- The Washington Times - Monday, October 28, 2019

A potential wild card came out of the conventional wisdom deck in Alabama this week when reports surfaced that former senator and U.S. Attorney General Jeff Sessions may want his Senate seat back.

Mr. Sessions “has been taking meetings and making calls regarding a run for his old Senate seat,” according to YellowHammer News, an Alabama website. “He is now strongly considering mounting a candidacy.” Qualifying for the 2020 Senate race ends Nov. 8.

Mr. Sessions would be seeking the seat he vacated in 2017 to become President Trump’s first attorney general. His resignation prompted a special election that year, which was won by Democrat Doug Jones after stories broke that his Republican opponent, former state supreme court Justice Roy Moore had sexually assaulted young women decades ago when he was beginning his legal career.

Those allegations, which became a dominant topic in national news, were instrumental in Mr. Jones squeezing out a 2-point victory over Mr. Moore, who is running again in 2020 but has thus far attracted little media attention.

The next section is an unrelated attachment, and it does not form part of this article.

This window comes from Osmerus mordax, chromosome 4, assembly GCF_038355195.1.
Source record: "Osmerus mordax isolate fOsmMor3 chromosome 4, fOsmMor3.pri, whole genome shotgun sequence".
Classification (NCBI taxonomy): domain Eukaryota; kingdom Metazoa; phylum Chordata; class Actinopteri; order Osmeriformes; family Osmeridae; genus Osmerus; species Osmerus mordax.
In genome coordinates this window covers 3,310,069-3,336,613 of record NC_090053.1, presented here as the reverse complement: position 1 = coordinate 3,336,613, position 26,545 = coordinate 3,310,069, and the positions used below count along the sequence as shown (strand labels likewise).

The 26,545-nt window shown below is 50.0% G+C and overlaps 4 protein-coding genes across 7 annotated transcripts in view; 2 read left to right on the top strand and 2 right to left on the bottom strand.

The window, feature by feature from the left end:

On the other hand, Mr. Moore does enjoy the support of 10.6 percent of likely Republican primary voters, according to a poll from Cygnal, a Montgomery-based company.



The Oct. 10-12 poll showed Tommy Tuberville, the former Auburn football coach, leading the Republican field with 32 percent, followed by Republican Rep. Bradley Byrne with 18 percent.

Only in the Mobile area, which he represents in Congress, is Mr. Byrne beating Mr. Tuberville, according to the Cygnal poll, which found, behind Mr. Moore, Secretary of State John Merrill at 8.6 percent and state Rep. Arnold Mooney at 2 percent.

Mr. Sessions could not be reached for comment, although any interest seems more likely now than it might have a few months ago, some state Republicans said.

The state GOP has declined to endorse anyone in the crowded field prior to the primary.

Mr. Jones aligns himself with the moderate wing of the Democratic Party, but his votes such as the one he cast against the confirmation of Supreme Court Justice Brett M. Kavanaugh prompted Republicans in the state to say he is too liberal. Professional political prognosticators have declared him the “most vulnerable” incumbent senator in next year’s elections.

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